When my 6-year-old brother died on the operating table our family was confronted with horrendous grief. When I stuck my hand into the moving blades of a lawnmower, disaster could have happened. When National Guard troops were stationed at the end of our street because flood waters threatened to devastate our home, I got pretty scared.
But I never lost hope.
In each situation, I relied on a trusted relationship. It was a relationship that I had been mentored in as a child but had grown to cherish as an adult in my private time with God: the solitude of hope.
Have you ever been there?
In each of these situations, prayer and God's promises secured me in uncanny-miraculous peace. It's the kind of calm that can be found in the eye of every storm. It's the security Jesus brought to Peter on a dark stormy night in the middle of the Sea of Galilee in Matthew 14: 22-33. It was the assurance Abraham felt as he left his family and set out for lands unknown in Genesis 12: 1-4. It was the sustaining power that Moses knew as he gripped his staff and led thousands of people through a parted Red Sea in Exodus 14, and it was the sweet tenderness and healing a bleeding woman felt when she touched the hem of Jesus' clothing in Luke 8:43-48.
Each of these biblical stories, and so many more, are examples of God's unfailing love and faithfulness. They're uncommon, miraculous stories about a God whose power and assurance can be accessed by you even today. Each of these biblical examples were ordinary people who also at one point felt forgotten and alone. Peter spend many long hours at sea, Abraham with flocks, Moses in exile and the woman with blood issues was shunned by her community.
What were their thoughts during those isolated times of solitude?
When disasters, health issues and life's messes strike, one of our first reactions is often hopelessness and the loneliness of isolation. I'm sure most of these biblical men and women wanted to dig a hole or run away and hide—and Moses actually tried. But when disasters strike, they come with physical realities that must be dealt with, so most of us leap forward. We roll up our sleeves and do the practical things: Get a broom and start sweeping out the water, find the right doctor and just start digging out of the mess we're in as best we can.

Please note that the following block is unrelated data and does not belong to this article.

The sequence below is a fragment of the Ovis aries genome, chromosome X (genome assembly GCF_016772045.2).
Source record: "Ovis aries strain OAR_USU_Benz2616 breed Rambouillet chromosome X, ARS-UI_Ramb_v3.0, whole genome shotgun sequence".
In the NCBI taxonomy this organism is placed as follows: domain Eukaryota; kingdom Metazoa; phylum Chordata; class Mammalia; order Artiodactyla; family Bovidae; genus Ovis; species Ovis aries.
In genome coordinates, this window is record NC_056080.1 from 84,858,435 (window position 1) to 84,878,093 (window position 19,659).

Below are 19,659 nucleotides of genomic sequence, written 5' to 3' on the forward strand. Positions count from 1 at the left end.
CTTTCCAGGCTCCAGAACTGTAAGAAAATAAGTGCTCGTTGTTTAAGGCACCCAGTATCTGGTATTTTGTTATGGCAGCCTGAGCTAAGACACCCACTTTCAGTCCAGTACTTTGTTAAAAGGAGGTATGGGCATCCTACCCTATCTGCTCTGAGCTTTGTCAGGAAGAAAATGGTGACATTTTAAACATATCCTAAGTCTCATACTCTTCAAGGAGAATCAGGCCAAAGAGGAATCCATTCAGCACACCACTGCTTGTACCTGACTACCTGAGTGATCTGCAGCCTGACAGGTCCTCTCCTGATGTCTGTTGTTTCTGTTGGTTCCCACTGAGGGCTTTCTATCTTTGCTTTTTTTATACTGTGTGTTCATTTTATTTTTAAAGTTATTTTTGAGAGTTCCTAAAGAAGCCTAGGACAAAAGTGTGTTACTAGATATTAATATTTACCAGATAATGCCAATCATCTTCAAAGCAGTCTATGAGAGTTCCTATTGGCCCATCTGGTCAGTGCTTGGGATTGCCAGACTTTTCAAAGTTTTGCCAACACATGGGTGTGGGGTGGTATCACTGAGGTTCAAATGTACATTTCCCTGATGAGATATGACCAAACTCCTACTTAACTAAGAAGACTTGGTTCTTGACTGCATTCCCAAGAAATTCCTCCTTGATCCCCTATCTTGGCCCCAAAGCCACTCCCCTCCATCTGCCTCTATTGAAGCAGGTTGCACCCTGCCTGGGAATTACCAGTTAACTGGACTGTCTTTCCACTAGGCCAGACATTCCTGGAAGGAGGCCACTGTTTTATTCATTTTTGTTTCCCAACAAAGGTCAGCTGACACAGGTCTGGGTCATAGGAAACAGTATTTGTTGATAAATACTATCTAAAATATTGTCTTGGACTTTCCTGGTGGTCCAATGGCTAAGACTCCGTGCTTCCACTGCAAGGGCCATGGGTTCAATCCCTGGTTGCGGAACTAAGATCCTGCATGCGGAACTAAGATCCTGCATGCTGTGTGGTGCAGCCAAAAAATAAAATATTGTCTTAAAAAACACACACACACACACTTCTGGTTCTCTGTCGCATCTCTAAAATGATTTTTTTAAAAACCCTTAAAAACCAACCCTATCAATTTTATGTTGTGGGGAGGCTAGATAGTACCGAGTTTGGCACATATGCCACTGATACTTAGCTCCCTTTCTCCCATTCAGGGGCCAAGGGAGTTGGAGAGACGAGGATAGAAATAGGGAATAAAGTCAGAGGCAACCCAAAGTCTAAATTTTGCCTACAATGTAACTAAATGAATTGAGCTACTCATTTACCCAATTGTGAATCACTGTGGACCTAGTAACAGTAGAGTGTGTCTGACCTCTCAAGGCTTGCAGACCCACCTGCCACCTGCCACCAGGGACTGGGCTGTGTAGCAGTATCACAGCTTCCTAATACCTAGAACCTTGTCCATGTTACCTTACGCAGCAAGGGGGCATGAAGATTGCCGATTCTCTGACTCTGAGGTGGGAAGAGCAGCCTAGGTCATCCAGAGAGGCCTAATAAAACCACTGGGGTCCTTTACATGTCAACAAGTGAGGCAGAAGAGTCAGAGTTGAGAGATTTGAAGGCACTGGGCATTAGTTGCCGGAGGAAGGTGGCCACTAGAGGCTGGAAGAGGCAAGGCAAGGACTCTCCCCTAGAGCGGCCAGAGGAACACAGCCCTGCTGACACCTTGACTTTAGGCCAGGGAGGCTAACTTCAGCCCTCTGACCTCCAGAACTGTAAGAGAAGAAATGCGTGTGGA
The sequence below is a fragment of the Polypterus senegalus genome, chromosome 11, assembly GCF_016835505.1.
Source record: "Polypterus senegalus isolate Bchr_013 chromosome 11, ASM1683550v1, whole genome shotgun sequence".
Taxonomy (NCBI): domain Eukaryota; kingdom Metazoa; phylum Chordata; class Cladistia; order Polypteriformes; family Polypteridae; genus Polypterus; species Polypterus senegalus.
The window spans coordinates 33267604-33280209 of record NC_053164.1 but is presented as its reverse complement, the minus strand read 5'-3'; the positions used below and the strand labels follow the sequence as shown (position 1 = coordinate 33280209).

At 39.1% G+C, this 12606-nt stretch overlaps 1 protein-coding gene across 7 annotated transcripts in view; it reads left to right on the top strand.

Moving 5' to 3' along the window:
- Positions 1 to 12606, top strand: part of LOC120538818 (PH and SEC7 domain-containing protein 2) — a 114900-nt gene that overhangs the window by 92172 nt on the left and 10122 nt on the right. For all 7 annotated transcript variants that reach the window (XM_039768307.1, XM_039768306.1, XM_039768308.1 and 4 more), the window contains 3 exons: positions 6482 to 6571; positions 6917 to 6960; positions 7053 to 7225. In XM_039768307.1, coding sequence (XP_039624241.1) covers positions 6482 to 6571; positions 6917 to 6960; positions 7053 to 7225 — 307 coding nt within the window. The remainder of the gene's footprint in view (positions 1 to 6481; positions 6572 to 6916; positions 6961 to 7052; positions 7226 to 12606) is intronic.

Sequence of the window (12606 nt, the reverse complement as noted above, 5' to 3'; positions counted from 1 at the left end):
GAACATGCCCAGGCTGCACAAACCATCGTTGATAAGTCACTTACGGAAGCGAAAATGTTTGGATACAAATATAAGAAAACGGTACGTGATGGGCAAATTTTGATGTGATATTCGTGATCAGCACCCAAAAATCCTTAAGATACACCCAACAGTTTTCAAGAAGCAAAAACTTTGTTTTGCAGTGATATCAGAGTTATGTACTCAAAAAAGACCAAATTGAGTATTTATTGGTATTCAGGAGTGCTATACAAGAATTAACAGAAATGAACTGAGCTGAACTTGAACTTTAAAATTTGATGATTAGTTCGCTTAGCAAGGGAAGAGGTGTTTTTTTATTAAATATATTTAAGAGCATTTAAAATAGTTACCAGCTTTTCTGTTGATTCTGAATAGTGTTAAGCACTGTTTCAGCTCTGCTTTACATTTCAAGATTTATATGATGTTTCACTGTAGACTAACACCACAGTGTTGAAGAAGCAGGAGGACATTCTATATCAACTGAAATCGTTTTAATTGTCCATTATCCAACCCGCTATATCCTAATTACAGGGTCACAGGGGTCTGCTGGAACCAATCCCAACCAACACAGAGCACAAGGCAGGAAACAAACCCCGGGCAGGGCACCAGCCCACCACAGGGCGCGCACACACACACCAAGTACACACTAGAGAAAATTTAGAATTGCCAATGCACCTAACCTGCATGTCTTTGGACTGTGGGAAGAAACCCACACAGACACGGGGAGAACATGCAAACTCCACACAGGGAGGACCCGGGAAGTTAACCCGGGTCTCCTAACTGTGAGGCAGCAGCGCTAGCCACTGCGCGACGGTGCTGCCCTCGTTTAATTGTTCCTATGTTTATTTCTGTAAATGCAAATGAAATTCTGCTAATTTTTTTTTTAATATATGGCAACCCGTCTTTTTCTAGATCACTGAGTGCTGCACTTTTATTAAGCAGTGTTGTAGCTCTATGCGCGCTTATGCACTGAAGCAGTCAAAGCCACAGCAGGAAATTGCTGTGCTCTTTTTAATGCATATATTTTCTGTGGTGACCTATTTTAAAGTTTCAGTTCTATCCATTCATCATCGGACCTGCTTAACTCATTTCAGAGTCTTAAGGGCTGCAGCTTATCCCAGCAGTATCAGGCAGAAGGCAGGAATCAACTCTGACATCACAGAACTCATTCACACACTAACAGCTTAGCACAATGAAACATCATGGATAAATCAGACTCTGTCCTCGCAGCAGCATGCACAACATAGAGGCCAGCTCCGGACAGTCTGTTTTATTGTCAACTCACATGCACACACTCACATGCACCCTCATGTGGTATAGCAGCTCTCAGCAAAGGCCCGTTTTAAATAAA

As believers, one of the first things we can do is pray. In fact, the Center for Bible's Engagement's study revealed that 68 percent of us pray each day. Prayer is an amazing gift allowing us to trust that God is there, and we're not alone. It's the go-to action step we rely on, but often, we never take the next important step after praying: We fail to focus on God's Word. The Bible was given to us for guidance, and it's there so we can find a way out. When we've built a vibrant alive relationship with God, hearing from Him and getting His direction through scripture then isn't neglected it's a must do. It our place of refuge and strength. Many people reaching for the Bible today because they don't know where to begin. The Bible has become foreign to them. It's why I wrote my new devotional, Hope 4 Today: Stay Connected to God in a Distracted Culture. It gives you a starting place to engage with God.